U.S., Pakistani Officials Discuss Military Relationship

WASHINGTON, March 28, 2012 — Senior U.S. offi­cers met today with their Pak­istani coun­ter­parts in Islam­abad, Pak­istan, Pen­ta­gon Press Sec­re­tary George Lit­tle said.

Marine Corps Gen. James N. Mat­tis, com­man­der of U.S. Cen­tral Com­mand, and Marine Corps Gen. John R. Allen, com­man­der of the NATO-led Inter­na­tion­al Secu­ri­ty Assis­tance Force in Afghanistan, met with Pak­istani offi­cials, includ­ing Gen. Ash­faq Parvez Kayani, the Pak­istani army’s chief of staff, Lit­tle told reporters.

“The focus of the meet­ing was to dis­cuss the U.S.-Pakistani mil­i­tary rela­tion­ship,” he said.

This is the first such meet­ing in Pak­istan since late last year, although mil­i­tary lead­ers from both sides have main­tained oth­er con­tact, Lit­tle not­ed. Rela­tions between the two coun­tries, and between NATO and Pak­istani forces, have been strained since a Nov. 26 engage­ment near the Afghanistan-Pak­istan bor­der that left 24 Pak­istani sol­diers dead.

After that inci­dent, Pak­istani offi­cials barred NATO forces from using ground car­go trans­port routes through Pak­istan, which pre­vi­ous­ly had car­ried most ISAF troop sup­plies trans­port­ed into Afghanistan.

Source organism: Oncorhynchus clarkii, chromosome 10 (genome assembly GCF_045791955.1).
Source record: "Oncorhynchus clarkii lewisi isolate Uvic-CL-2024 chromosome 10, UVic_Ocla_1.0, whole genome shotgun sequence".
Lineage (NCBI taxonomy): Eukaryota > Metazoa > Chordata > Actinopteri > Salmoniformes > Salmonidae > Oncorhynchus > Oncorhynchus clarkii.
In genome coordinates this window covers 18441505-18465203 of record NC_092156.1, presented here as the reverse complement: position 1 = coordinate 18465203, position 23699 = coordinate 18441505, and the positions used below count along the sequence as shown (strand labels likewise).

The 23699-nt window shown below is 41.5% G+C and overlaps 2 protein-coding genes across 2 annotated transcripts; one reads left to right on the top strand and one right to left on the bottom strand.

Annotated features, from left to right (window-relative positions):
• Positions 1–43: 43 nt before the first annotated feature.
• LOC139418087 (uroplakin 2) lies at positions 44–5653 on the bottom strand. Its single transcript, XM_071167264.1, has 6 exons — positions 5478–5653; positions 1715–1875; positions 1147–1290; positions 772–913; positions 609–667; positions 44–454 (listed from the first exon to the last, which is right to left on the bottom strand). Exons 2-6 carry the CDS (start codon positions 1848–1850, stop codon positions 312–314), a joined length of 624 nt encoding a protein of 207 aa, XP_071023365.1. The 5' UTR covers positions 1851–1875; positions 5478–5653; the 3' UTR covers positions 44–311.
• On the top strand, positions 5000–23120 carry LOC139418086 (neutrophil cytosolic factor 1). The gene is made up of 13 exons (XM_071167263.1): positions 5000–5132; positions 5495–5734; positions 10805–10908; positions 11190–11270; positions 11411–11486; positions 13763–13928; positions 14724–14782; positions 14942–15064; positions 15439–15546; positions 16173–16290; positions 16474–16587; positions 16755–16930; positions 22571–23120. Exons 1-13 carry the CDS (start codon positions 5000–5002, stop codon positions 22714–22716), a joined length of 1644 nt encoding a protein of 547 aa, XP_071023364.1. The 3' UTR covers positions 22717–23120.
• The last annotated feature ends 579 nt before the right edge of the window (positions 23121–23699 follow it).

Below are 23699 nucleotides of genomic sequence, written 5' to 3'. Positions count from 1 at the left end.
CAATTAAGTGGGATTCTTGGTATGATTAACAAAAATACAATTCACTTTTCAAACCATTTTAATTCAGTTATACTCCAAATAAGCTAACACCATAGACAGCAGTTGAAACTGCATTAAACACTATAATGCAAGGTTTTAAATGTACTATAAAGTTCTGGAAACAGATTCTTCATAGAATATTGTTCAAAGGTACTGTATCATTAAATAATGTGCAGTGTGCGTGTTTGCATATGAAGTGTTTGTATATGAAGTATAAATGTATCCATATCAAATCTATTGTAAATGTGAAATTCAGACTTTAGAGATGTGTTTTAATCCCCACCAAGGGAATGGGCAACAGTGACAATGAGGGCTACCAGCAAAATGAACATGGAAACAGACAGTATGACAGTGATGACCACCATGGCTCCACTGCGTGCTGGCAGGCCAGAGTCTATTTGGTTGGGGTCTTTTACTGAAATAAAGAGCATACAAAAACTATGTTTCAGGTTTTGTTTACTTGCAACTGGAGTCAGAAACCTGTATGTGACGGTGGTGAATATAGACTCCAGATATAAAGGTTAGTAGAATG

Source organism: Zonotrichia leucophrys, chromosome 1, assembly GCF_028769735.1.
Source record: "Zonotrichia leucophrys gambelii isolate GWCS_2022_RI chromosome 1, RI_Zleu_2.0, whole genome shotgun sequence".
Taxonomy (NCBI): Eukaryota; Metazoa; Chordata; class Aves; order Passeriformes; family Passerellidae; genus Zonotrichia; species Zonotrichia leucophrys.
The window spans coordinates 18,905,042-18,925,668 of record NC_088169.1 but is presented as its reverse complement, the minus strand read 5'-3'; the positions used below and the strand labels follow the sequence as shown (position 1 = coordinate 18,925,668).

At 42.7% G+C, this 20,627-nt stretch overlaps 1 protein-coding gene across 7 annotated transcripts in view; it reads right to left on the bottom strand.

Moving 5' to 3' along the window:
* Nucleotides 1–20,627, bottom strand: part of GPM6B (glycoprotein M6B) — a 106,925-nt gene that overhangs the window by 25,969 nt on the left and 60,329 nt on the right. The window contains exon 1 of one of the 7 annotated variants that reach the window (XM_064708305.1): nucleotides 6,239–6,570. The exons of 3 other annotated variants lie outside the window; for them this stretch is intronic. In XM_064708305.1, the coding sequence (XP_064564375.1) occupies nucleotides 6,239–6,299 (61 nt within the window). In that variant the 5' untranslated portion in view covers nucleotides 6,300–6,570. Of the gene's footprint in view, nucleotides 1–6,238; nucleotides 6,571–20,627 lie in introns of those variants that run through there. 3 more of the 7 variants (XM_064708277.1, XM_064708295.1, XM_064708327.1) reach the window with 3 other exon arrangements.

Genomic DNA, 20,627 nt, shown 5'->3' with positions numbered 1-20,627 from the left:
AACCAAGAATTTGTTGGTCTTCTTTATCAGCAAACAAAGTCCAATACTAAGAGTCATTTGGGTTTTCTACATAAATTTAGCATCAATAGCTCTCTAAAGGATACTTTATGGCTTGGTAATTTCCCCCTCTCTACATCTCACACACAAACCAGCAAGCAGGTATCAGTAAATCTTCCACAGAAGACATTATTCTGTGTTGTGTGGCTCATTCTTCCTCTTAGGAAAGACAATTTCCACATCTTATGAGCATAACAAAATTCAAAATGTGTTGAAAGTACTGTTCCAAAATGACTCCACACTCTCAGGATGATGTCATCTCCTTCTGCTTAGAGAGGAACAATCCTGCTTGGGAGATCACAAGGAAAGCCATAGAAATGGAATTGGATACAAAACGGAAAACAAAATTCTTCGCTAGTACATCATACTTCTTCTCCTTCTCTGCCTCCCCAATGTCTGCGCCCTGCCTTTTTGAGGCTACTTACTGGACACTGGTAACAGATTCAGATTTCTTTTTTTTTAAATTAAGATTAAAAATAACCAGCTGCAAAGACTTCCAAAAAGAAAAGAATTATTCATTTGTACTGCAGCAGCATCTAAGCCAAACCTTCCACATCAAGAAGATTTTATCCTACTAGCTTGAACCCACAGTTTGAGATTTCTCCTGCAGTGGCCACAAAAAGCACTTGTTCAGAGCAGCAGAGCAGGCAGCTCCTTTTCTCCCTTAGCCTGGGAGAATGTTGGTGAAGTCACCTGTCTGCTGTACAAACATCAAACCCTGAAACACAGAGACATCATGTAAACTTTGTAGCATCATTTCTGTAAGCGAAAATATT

Lit­tle did not dis­cuss details of today’s meet­ings, but said offi­cials are hope­ful that the ground sup­ply routes will re-open soon. “They are impor­tant to our effort in Afghanistan,” he said.

Bor­der coor­di­na­tion is much improved since the late-Novem­ber inci­dent, Lit­tle said. The Pak­istani par­lia­ment is review­ing mil­i­tary rela­tions with the Unit­ed States, he added, and U.S. offi­cials are open to dia­logue.

“We believe strong­ly that the rela­tion­ship with Pak­istan is very impor­tant, and [this meet­ing is] a reflec­tion of our com­mit­ment to the rela­tion­ship,” he said.

U.S. Depart­ment of Defense
Office of the Assis­tant Sec­re­tary of Defense (Pub­lic Affairs)